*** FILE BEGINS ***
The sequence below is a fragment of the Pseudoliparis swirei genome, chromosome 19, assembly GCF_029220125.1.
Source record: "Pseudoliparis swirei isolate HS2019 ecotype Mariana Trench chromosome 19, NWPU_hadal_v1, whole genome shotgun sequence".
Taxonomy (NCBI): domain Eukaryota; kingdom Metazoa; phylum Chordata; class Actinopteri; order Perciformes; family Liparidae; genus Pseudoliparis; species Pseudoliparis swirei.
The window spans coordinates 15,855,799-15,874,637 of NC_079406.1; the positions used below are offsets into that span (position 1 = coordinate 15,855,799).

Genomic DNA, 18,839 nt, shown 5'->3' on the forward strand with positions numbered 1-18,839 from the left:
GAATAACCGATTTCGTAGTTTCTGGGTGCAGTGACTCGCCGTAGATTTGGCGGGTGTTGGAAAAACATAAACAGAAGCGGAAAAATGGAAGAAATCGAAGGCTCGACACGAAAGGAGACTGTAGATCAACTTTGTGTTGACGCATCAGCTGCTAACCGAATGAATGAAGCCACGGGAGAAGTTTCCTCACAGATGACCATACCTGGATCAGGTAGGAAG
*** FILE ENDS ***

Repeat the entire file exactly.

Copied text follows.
The sequence below is a fragment of the Pseudoliparis swirei genome, chromosome 19, assembly GCF_029220125.1.
Source record: "Pseudoliparis swirei isolate HS2019 ecotype Mariana Trench chromosome 19, NWPU_hadal_v1, whole genome shotgun sequence".
Taxonomy (NCBI): domain Eukaryota; kingdom Metazoa; phylum Chordata; class Actinopteri; order Perciformes; family Liparidae; genus Pseudoliparis; species Pseudoliparis swirei.
The window spans coordinates 15,855,799-15,874,637 of NC_079406.1; the positions used below are offsets into that span (position 1 = coordinate 15,855,799).

Genomic DNA, 18,839 nt, shown 5'->3' on the forward strand with positions numbered 1-18,839 from the left:
GAATAACCGATTTCGTAGTTTCTGGGTGCAGTGACTCGCCGTAGATTTGGCGGGTGTTGGAAAAACATAAACAGAAGCGGAAAAATGGAAGAAATCGAAGGCTCGACACGAAAGGAGACTGTAGATCAACTTTGTGTTGACGCATCAGCTGCTAACCGAATGAATGAAGCCACGGGAGAAGTTTCCTCACAGATGACCATACCTGGATCAGGTAGGAAG